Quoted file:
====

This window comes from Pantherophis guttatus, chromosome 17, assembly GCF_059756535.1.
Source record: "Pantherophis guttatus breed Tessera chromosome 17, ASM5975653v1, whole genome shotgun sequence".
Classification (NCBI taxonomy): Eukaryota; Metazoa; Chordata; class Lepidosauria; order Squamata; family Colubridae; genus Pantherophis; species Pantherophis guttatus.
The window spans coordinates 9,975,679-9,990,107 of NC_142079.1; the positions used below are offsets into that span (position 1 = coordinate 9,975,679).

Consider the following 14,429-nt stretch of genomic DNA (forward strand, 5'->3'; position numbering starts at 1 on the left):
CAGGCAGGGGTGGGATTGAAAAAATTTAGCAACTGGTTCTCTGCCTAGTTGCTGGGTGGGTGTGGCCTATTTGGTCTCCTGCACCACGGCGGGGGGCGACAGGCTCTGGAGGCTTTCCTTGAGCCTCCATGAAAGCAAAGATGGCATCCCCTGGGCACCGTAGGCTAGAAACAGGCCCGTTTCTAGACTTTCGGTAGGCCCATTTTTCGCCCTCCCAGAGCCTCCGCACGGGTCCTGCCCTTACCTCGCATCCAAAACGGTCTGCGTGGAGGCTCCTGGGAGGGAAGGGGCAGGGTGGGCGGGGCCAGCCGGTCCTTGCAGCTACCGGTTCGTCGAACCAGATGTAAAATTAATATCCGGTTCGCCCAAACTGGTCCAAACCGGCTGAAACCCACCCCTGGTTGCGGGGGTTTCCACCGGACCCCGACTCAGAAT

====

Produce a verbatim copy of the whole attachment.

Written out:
This window comes from Pantherophis guttatus, chromosome 17, assembly GCF_059756535.1.
Source record: "Pantherophis guttatus breed Tessera chromosome 17, ASM5975653v1, whole genome shotgun sequence".
Classification (NCBI taxonomy): Eukaryota; Metazoa; Chordata; class Lepidosauria; order Squamata; family Colubridae; genus Pantherophis; species Pantherophis guttatus.
The window spans coordinates 9,975,679-9,990,107 of NC_142079.1; the positions used below are offsets into that span (position 1 = coordinate 9,975,679).

Consider the following 14,429-nt stretch of genomic DNA (forward strand, 5'->3'; position numbering starts at 1 on the left):
CAGGCAGGGGTGGGATTGAAAAAATTTAGCAACTGGTTCTCTGCCTAGTTGCTGGGTGGGTGTGGCCTATTTGGTCTCCTGCACCACGGCGGGGGGCGACAGGCTCTGGAGGCTTTCCTTGAGCCTCCATGAAAGCAAAGATGGCATCCCCTGGGCACCGTAGGCTAGAAACAGGCCCGTTTCTAGACTTTCGGTAGGCCCATTTTTCGCCCTCCCAGAGCCTCCGCACGGGTCCTGCCCTTACCTCGCATCCAAAACGGTCTGCGTGGAGGCTCCTGGGAGGGAAGGGGCAGGGTGGGCGGGGCCAGCCGGTCCTTGCAGCTACCGGTTCGTCGAACCAGATGTAAAATTAATATCCGGTTCGCCCAAACTGGTCCAAACCGGCTGAAACCCACCCCTGGTTGCGGGGGTTTCCACCGGACCCCGACTCAGAAT